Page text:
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Ducks Announce AHL Partnership with Syracuse

by Staff Writer / Anaheim Ducks
The Ducks announced today they have signed a multi-year affiliation agreement with the Syracuse Crunch of the American Hockey League (AHL) beginning in the 2010-11 season.

“We are thrilled to be affiliating with the Syracuse Crunch in such a great hockey market,” said Ducks Executive Vice President/General Manager Bob Murray. “Syracuse is steeped in hockey tradition and we are excited to partner with an ownership and management team that shares the same commitment to winning and player development as we do.”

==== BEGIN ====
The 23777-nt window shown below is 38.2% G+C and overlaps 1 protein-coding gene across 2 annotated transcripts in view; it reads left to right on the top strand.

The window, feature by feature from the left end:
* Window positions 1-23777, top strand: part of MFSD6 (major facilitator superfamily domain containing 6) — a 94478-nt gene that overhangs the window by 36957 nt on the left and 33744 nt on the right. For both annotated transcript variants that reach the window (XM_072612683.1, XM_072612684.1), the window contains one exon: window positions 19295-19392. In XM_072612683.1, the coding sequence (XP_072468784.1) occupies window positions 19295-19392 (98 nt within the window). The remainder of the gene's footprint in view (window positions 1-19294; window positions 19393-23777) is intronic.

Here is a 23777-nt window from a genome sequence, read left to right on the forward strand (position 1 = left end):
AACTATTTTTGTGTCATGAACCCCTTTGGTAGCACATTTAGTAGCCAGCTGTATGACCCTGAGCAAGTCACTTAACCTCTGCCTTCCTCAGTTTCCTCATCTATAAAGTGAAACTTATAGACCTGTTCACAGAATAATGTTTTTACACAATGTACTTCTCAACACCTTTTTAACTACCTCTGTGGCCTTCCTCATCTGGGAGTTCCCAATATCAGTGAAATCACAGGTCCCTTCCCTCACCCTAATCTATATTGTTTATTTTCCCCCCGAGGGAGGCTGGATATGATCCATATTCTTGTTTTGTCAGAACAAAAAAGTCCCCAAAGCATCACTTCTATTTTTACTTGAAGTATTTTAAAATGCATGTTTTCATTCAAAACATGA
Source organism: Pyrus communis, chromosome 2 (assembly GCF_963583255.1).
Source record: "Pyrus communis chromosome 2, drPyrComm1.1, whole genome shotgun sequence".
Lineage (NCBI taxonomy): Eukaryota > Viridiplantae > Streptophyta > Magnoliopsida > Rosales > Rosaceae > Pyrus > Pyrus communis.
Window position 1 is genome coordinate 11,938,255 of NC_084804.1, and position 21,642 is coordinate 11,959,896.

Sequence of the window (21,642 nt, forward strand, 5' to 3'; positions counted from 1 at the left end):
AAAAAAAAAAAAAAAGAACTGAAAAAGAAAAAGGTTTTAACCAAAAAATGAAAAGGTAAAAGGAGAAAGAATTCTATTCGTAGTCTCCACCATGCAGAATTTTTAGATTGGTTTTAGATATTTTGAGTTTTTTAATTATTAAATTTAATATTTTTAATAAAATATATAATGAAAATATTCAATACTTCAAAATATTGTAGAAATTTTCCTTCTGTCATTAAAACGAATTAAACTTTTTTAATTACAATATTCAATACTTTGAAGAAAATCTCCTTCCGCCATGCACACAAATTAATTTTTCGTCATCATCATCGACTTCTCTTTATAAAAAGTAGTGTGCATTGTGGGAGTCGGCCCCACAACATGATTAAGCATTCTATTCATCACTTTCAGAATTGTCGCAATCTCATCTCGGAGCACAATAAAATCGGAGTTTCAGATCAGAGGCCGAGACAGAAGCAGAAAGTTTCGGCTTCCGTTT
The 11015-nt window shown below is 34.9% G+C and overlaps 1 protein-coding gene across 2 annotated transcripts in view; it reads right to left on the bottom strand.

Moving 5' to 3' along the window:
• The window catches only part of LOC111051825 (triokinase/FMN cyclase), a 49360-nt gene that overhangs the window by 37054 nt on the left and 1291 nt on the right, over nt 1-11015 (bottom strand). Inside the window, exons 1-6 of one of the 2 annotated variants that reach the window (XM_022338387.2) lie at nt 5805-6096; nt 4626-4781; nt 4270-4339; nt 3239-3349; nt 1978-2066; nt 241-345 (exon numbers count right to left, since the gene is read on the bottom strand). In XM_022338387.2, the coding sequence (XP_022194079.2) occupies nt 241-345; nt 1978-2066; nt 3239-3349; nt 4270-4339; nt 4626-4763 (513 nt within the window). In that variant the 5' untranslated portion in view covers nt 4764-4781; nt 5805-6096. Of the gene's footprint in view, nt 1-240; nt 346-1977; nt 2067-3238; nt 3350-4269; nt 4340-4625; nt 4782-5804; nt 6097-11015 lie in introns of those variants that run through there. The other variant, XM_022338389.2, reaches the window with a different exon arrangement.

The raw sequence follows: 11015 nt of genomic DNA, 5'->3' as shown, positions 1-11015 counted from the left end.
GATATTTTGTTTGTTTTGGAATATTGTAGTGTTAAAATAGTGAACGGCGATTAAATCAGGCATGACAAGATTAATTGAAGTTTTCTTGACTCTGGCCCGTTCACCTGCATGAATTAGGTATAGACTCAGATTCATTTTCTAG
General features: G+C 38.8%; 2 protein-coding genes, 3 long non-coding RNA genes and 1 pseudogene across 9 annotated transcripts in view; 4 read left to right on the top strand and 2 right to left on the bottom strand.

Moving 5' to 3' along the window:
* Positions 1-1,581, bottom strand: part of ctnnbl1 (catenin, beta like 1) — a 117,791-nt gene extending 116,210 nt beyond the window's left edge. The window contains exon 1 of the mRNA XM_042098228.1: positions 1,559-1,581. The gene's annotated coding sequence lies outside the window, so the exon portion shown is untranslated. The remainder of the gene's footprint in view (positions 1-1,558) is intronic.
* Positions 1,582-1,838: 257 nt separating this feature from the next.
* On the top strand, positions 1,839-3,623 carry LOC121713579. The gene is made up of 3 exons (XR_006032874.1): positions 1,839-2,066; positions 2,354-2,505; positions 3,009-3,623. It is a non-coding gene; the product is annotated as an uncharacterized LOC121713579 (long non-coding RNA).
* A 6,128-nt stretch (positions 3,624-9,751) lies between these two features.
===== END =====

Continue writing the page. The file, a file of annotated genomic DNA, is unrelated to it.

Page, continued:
The Ducks return to the AHL following a one-year absence in 2009-10. Since 2005-06, Anaheim’s AHL affiliate has combined for a 168-109-17-26 record in 320 games (.620 winning percentage). From 2005-08, Anaheim was affiliated with the Portland Pirates, who reached Game 7 of the AHL Eastern Conference Finals in two of three seasons (2006 & 2008). The Ducks spent the 2008-09 season affiliated with the Iowa Chops, who posted a 33-33-4-10 record.

Since the 2005-06 season, the Ducks have had numerous players make their NHL debuts with Anaheim who have also played for the club’s AHL affiliates. Those current Ducks players include forwards Ryan Getzlaf, Corey Perry, Bobby Ryan, Ryan Carter, Matt Beleskey and Troy Bodie, goaltender Jonas Hiller, and defensemen Brett Festerling and Brendan Mikkelson.